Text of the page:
-- Robert Campbell is a Reuters market analyst. The views expressed are his own. --
By Robert Campbell
NEW YORK, Aug 25 (Reuters) - The weakness of the gasoline market in the United States has been hidden, at least in the short term, by mounting exports, which have distorted weekly demand estimates.
Between January and May, the Energy Information Administration’s weekly “product supplied” figure -- a proxy for wholesale demand -- has overstated U.S. gasoline consumption by an average of 279,000 bpd when compared to the more detailed monthly data that EIA produces.
As a result, the agency moved this month to adjust its methodology for estimating exports in a bid to reduce the error rate in its weekly consumption estimates. [ID:nN1E77N0NK]
But if the weekly data for recent months is off by an amount similar to that seen in the first five months of the year, U.S. gasoline consumption may be heading for its weakest summer in a decade.
Demand will be below the 2010 level even with no downward revisions for June, July and August, which must be the most optimistic scenario. (Graphic: r.reuters.com/kyp43s )
In the past, exports have proved problematic for the EIA, which does not collect its own data. But market watchers should be used to the problem, which has been around for years.
This time around, weekly estimates have miscounted rising gasoline exports to Mexico and elsewhere in Latin America as domestic consumption.
EIA officials acknowledge the difficulty they have producing weekly consumption estimates due to a lack of hard data on oil exports.
For now, the agency relies on other, less speedy sources, such as the U.S. Census, for export data, which is used to produce its more definitive monthly oil data sets, but these lag considerably.
June monthly data will not be available until the end of August. By the time we can look at August gasoline demand the focus of the market will be on winter.
Collecting weekly export data would help, EIA analysts acknowledge, but may be beyond its means as spending cutbacks loom in Washington.
For now, market participants should be aware of the risks of accepting at face value the EIA’s estimate of demand on a week-by-week basis.
The more interesting question is to look at what is going on in the U.S. gasoline market this year.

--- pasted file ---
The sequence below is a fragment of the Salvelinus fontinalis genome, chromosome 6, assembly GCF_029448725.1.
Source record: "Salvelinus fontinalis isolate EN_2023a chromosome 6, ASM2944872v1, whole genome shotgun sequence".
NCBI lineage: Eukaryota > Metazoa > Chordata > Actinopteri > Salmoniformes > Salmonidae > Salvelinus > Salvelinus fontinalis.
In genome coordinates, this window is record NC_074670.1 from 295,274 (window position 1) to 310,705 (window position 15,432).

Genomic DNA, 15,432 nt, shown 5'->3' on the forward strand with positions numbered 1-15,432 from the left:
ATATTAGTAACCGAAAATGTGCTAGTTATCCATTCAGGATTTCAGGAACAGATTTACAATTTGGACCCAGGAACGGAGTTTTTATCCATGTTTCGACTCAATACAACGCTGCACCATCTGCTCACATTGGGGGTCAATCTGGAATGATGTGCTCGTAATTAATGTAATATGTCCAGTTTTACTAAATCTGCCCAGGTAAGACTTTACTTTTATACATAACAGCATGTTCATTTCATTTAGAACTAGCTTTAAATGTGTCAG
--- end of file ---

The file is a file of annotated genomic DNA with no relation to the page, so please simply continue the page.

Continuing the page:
Certainly it seems that if it is a U.S. economic slowdown depressing gasoline demand, it started earlier and is more pronounced than optimistic commentators have assumed.
Over the first five months of the year, only February showed higher gasoline demand in 2011 than 2010 based on the monthly EIA data. Moreover, both April and May showed substantial shortfalls.
Adjusting the four-week moving average on the weekly data from the end of June and July and the most recent reading for August down by the error rate seen this year suggests the U.S. may have gone through the bulk of the summer burning less than 9 million barrels per day of gasoline.
Even if the weekly overestimate is not as high as it was earlier in the month, U.S. gasoline demand will almost certainly come in below 2010 levels for June, July and August, given the weakness of the weekly readings.
This demand weakness seems to reflect the wider struggles of the U.S. economy. U.S. GDP growth in the first quarter was revised down sharply to a mere 0.4 percent, in part due to a revision in the way petroleum imports are accounted for. [ID:nN1E77017N]
Early indications for second quarter growth are also anemic.
So gasoline demand destruction is well and truly underway in the United States. Whether it is permanent or temporary seems an academic dispute.
What is clear is that demand for gasoline in the world’s largest consumer of the fuel is presently going down and may well weaken substantially more if a full blown recession occurs. (Editing by David Gregorio)